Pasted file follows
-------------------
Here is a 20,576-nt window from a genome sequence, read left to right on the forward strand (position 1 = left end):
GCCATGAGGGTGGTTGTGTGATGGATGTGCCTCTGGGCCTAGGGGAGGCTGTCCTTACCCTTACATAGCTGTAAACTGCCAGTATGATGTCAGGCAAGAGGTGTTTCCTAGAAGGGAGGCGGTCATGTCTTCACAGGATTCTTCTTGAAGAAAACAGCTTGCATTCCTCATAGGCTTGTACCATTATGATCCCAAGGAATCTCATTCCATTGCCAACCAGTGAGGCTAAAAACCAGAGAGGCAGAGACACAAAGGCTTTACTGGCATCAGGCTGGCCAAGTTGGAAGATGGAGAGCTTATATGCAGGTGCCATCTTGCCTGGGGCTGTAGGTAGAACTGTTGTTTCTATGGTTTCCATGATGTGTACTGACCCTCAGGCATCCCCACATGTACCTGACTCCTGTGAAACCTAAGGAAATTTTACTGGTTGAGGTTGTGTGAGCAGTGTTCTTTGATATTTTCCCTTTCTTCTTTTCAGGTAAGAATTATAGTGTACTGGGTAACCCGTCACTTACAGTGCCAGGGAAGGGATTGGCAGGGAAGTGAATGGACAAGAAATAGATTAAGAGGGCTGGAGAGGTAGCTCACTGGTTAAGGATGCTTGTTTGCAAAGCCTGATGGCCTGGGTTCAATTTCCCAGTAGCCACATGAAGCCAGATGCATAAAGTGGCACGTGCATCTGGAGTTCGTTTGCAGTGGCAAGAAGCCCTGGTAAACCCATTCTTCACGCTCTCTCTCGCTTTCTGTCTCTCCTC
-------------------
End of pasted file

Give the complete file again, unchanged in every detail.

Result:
Here is a 20,576-nt window from a genome sequence, read left to right on the forward strand (position 1 = left end):
GCCATGAGGGTGGTTGTGTGATGGATGTGCCTCTGGGCCTAGGGGAGGCTGTCCTTACCCTTACATAGCTGTAAACTGCCAGTATGATGTCAGGCAAGAGGTGTTTCCTAGAAGGGAGGCGGTCATGTCTTCACAGGATTCTTCTTGAAGAAAACAGCTTGCATTCCTCATAGGCTTGTACCATTATGATCCCAAGGAATCTCATTCCATTGCCAACCAGTGAGGCTAAAAACCAGAGAGGCAGAGACACAAAGGCTTTACTGGCATCAGGCTGGCCAAGTTGGAAGATGGAGAGCTTATATGCAGGTGCCATCTTGCCTGGGGCTGTAGGTAGAACTGTTGTTTCTATGGTTTCCATGATGTGTACTGACCCTCAGGCATCCCCACATGTACCTGACTCCTGTGAAACCTAAGGAAATTTTACTGGTTGAGGTTGTGTGAGCAGTGTTCTTTGATATTTTCCCTTTCTTCTTTTCAGGTAAGAATTATAGTGTACTGGGTAACCCGTCACTTACAGTGCCAGGGAAGGGATTGGCAGGGAAGTGAATGGACAAGAAATAGATTAAGAGGGCTGGAGAGGTAGCTCACTGGTTAAGGATGCTTGTTTGCAAAGCCTGATGGCCTGGGTTCAATTTCCCAGTAGCCACATGAAGCCAGATGCATAAAGTGGCACGTGCATCTGGAGTTCGTTTGCAGTGGCAAGAAGCCCTGGTAAACCCATTCTTCACGCTCTCTCTCGCTTTCTGTCTCTCCTC